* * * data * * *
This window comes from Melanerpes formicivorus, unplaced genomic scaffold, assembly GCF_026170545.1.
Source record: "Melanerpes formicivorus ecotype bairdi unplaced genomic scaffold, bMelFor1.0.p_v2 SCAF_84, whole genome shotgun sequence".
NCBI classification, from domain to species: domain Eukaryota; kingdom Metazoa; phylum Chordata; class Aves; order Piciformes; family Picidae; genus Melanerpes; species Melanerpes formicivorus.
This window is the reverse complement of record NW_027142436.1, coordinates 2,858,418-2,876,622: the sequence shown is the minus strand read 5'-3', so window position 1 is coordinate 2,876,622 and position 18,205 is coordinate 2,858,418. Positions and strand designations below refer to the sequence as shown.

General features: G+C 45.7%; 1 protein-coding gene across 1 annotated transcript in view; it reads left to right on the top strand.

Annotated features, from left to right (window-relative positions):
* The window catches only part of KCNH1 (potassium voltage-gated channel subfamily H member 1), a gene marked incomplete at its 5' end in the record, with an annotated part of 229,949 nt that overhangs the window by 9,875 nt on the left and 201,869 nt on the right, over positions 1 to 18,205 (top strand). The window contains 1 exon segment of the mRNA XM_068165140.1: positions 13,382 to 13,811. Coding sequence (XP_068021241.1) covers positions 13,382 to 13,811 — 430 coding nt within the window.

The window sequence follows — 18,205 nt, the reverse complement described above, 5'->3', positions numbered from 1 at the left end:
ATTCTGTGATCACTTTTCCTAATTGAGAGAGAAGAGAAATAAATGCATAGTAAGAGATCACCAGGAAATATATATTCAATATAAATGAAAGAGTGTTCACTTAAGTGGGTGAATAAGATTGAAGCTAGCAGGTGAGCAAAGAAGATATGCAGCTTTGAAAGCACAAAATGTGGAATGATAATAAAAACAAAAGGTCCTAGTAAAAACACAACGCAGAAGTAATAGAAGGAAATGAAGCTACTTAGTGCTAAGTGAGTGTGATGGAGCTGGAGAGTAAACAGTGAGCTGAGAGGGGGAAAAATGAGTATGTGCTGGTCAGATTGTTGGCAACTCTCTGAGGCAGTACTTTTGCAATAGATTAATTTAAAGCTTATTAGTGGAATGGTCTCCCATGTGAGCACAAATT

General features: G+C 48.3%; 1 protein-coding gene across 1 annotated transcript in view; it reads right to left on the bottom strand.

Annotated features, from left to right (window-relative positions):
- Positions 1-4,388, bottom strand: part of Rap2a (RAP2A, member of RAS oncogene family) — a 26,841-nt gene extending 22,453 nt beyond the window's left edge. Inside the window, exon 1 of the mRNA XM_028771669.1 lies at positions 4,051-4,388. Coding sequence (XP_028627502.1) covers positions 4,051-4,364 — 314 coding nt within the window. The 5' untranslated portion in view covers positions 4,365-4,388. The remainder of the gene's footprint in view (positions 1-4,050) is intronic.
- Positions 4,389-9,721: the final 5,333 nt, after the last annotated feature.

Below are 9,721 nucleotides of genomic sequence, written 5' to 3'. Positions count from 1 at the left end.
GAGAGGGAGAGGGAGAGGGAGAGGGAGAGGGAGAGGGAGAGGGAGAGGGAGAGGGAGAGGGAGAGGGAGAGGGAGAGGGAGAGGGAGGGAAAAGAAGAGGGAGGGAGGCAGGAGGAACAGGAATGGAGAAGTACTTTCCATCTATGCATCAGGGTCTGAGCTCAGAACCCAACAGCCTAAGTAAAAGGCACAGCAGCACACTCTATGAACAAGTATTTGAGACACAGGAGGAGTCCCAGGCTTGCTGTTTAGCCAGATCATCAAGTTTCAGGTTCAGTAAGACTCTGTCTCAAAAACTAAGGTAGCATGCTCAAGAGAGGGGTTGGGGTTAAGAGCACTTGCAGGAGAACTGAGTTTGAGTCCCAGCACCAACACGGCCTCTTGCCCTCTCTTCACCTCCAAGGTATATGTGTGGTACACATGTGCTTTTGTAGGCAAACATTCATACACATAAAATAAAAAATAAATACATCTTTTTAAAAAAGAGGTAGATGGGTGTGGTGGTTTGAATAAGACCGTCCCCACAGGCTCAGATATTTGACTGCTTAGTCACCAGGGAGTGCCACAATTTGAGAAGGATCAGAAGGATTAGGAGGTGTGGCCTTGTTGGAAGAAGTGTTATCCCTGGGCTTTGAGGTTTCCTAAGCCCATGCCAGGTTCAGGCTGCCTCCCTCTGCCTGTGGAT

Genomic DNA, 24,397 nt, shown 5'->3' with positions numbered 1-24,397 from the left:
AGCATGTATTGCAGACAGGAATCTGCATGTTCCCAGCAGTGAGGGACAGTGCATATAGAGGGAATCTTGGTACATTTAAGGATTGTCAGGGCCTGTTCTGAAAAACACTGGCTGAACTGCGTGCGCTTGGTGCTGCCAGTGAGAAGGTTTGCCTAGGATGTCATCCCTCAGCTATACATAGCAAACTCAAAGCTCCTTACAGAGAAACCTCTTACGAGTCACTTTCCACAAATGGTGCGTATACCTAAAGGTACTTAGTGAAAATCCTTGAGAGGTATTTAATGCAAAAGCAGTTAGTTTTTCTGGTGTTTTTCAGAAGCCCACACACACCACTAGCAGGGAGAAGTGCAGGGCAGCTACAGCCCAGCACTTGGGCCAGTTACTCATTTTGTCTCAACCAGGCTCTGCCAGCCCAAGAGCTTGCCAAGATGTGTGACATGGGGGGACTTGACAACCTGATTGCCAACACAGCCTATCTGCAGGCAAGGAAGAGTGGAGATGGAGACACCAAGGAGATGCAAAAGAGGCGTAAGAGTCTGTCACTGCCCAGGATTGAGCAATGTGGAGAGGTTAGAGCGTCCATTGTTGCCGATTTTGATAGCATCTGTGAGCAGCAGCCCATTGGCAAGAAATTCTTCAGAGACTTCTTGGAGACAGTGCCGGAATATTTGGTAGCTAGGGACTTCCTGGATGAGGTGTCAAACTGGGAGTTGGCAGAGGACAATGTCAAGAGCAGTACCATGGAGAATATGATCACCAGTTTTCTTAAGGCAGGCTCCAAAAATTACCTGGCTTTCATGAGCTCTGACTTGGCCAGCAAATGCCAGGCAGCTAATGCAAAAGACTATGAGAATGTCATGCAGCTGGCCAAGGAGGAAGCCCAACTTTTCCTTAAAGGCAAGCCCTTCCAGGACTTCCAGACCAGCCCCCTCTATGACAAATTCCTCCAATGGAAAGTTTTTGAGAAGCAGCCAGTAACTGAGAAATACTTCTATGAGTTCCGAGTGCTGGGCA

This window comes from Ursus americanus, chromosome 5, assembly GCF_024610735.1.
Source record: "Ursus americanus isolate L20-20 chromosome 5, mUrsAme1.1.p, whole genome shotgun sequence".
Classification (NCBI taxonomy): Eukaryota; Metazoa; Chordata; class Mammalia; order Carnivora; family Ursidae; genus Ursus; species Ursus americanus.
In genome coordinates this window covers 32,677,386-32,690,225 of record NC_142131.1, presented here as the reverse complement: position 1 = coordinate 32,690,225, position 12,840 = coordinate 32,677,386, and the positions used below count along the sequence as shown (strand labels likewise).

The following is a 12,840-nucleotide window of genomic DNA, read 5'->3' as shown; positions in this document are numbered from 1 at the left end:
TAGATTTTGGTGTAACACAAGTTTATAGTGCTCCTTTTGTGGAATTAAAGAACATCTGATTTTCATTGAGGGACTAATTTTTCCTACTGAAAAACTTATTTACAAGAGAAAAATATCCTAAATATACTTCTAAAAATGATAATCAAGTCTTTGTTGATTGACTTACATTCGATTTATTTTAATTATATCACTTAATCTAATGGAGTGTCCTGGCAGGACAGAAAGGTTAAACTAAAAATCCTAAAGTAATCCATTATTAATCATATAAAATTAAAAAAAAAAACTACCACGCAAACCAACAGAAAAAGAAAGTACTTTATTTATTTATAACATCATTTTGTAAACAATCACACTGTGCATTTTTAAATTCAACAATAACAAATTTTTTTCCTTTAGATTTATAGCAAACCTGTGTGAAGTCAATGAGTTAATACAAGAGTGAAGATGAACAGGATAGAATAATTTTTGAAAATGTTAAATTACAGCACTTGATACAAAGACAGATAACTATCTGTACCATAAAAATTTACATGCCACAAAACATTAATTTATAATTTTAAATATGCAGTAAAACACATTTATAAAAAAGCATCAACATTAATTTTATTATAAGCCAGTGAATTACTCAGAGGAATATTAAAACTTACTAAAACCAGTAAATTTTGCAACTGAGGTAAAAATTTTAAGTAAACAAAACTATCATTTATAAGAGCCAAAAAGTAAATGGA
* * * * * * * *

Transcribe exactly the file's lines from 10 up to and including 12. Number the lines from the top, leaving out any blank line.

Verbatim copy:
General features: G+C 48.3%; 1 protein-coding gene across 1 annotated transcript in view; it reads right to left on the bottom strand.

Annotated features, from left to right (window-relative positions):
- Positions 1-4,388, bottom strand: part of Rap2a (RAP2A, member of RAS oncogene family) — a 26,841-nt gene extending 22,453 nt beyond the window's left edge. Inside the window, exon 1 of the mRNA XM_028771669.1 lies at positions 4,051-4,388. Coding sequence (XP_028627502.1) covers positions 4,051-4,364 — 314 coding nt within the window. The 5' untranslated portion in view covers positions 4,365-4,388. The remainder of the gene's footprint in view (positions 1-4,050) is intronic.